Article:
Starting with F# 4.1, you can also represent Discriminated Unions as structs. This is done with the `[<Struct>]`

attribute.

```
[<Struct>]
type SingleCase = Case of string
[<Struct>]
type Multicase =
| Case1 of string
| Case2 of int
| Case3 of double
```

Because these are value types and not reference types, there are extra considerations compared with reference discriminated unions:

- They are copied as value types and have value type semantics.
- You cannot use a recursive type definition with a multicase struct Discriminated Union.
- You must provide unique case names for a multicase struct Discriminated Union.

## Using Discriminated Unions Instead of Object Hierarchies

You can often use a discriminated union as a simpler alternative to a small object hierarchy. For example, the following discriminated union could be used instead of a `Shape`

base class that has derived types for circle, square, and so on.

```
type Shape =
// The value here is the radius.
| Circle of float
// The value here is the side length.
| EquilateralTriangle of double
// The value here is the side length.
| Square of double
// The values here are the height and width.
| Rectangle of double * double
```

Instead of a virtual method to compute an area or perimeter, as you would use in an object-oriented implementation, you can use pattern matching to branch to appropriate formulas to compute these quantities. In the following example, different formulas are used to compute the area, depending on the shape.

```
let pi = 3.141592654
let area myShape =
match myShape with
| Circle radius -> pi * radius * radius
| EquilateralTriangle s -> (sqrt 3.0) / 4.0 * s * s
| Square s -> s * s
| Rectangle (h, w) -> h * w
let radius = 15.0
let myCircle = Circle(radius)
printfn "Area of circle that has radius %f: %f" radius (area myCircle)
let squareSide = 10.0
let mySquare = Square(squareSide)
printfn "Area of square that has side %f: %f" squareSide (area mySquare)
let height, width = 5.0, 10.0
let myRectangle = Rectangle(height, width)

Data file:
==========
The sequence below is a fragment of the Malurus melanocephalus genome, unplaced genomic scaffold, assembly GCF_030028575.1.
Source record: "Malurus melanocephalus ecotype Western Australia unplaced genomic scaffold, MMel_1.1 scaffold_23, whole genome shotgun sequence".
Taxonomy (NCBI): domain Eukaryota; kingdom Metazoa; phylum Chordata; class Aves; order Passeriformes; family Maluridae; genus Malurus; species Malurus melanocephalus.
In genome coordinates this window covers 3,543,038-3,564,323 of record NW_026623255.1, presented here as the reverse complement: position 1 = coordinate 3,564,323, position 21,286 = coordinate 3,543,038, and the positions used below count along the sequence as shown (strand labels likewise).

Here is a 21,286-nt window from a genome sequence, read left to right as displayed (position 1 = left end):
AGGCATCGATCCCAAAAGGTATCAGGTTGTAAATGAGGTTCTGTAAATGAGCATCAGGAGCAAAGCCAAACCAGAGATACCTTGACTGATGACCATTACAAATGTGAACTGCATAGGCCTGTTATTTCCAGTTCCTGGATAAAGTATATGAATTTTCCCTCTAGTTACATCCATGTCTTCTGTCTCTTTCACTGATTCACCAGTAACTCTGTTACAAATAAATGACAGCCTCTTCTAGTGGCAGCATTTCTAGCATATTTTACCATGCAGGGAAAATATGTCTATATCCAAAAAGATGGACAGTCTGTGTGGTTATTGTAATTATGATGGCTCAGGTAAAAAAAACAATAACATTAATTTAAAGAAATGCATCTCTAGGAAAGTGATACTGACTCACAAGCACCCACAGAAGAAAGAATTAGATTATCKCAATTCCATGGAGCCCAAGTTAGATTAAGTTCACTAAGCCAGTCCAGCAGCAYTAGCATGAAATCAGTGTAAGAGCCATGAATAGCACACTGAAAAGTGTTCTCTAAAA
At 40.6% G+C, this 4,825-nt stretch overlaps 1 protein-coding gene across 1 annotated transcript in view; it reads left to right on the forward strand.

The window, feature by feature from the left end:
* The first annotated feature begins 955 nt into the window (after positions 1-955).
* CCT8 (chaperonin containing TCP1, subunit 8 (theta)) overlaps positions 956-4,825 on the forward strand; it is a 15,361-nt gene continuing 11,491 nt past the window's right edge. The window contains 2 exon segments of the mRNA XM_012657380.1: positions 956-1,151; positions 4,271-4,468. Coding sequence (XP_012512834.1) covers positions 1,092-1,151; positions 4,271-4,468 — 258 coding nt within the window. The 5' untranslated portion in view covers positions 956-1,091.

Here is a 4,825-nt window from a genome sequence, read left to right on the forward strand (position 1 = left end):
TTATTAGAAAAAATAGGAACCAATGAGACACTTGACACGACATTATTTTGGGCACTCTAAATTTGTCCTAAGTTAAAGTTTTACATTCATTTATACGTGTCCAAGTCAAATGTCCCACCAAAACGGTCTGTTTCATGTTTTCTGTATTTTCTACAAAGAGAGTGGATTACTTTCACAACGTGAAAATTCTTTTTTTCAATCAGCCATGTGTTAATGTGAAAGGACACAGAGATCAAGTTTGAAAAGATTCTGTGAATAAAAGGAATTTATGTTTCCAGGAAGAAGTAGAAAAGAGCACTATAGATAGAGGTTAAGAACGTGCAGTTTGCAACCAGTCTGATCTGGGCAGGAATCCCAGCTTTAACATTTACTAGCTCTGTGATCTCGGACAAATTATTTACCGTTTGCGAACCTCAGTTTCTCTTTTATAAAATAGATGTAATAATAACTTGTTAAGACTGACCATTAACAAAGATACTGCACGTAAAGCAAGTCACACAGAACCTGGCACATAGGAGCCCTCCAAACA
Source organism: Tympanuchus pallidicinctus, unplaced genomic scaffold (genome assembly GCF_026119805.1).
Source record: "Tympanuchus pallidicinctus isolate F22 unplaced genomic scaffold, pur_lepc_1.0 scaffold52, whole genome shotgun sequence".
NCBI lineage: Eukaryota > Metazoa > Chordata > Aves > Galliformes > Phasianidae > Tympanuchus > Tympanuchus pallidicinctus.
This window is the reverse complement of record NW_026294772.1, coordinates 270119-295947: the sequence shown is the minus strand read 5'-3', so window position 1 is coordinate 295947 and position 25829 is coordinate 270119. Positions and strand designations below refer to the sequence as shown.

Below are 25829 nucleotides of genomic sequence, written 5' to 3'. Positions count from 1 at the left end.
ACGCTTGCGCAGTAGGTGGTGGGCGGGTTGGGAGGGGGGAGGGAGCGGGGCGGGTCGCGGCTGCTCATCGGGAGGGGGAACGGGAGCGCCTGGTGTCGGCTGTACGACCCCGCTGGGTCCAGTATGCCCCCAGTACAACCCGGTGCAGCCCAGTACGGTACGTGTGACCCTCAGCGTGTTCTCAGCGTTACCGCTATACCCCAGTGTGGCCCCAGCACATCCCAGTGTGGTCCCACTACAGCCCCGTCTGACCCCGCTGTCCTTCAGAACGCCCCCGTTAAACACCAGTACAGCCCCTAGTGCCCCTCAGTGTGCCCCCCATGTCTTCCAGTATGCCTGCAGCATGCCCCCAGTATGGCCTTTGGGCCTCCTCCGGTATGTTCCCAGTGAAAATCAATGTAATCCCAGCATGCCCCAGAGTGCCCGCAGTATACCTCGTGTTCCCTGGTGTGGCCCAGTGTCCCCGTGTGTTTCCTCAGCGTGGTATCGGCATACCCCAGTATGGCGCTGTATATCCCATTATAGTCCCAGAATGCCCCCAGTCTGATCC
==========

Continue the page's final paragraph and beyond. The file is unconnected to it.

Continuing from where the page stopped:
printfn "Area of rectangle that has height %f and width %f is %f" height width (area myRectangle)
```

The output is as follows:

```
Area of circle that has radius 15.000000: 706.858347
Area of square that has side 10.000000: 100.000000
Area of rectangle that has height 5.000000 and width 10.000000 is 50.000000
```

## Using Discriminated Unions for Tree Data Structures

Discriminated unions can be recursive, meaning that the union itself can be included in the type of one or more cases. Recursive discriminated unions can be used to create tree structures, which are used to model expressions in programming languages. In the following code, a recursive discriminated union is used to create a binary tree data structure. The union consists of two cases, `Node`

, which is a node with an integer value and left and right subtrees, and `Tip`

, which terminates the tree.

```
type Tree =
| Tip
| Node of int * Tree * Tree
let rec sumTree tree =
match tree with
| Tip -> 0
| Node(value, left, right) ->
value + sumTree(left) + sumTree(right)
let myTree = Node(0, Node(1, Node(2, Tip, Tip), Node(3, Tip, Tip)), Node(4, Tip, Tip))
let resultSumTree = sumTree myTree
```

In the previous code, `resultSumTree`

has the value 10. The following illustration shows the tree structure for `myTree`

.

Discriminated unions work well if the nodes in the tree are heterogeneous. In the following code, the type `Expression`

represents the abstract syntax tree of an expression in a simple programming language that supports addition and multiplication of numbers and variables. Some of the union cases are not recursive and represent either numbers (`Number`

) or variables (`Variable`

). Other cases are recursive, and represent operations (`Add`

and `Multiply`

), where the operands are also expressions. The `Evaluate`

function uses a match expression to recursively process the syntax tree.

```
type Expression =
| Number of int
| Add of Expression * Expression
| Multiply of Expression * Expression
| Variable of string
let rec Evaluate (env:Map<string,int>) exp =
match exp with
| Number n -> n
| Add (x, y) -> Evaluate env x + Evaluate env y
| Multiply (x, y) -> Evaluate env x * Evaluate env y
| Variable id -> env.[id]
let environment = Map.ofList [ "a", 1 ;
"b", 2 ;
"c", 3 ]
// Create an expression tree that represents
// the expression: a + 2 * b.
let expressionTree1 = Add(Variable "a", Multiply(Number 2, Variable "b"))
// Evaluate the expression a + 2 * b, given the
// table of values for the variables.
let result = Evaluate environment expressionTree1
```

When this code is executed, the value of `result`

is 5.

## Common Attributes

The following attributes are commonly seen in discriminated unions:

`[RequireQualifiedAccess]`

`[NoEquality]`

`[NoComparison]`

`[Struct]`

(F# 4.1 and higher)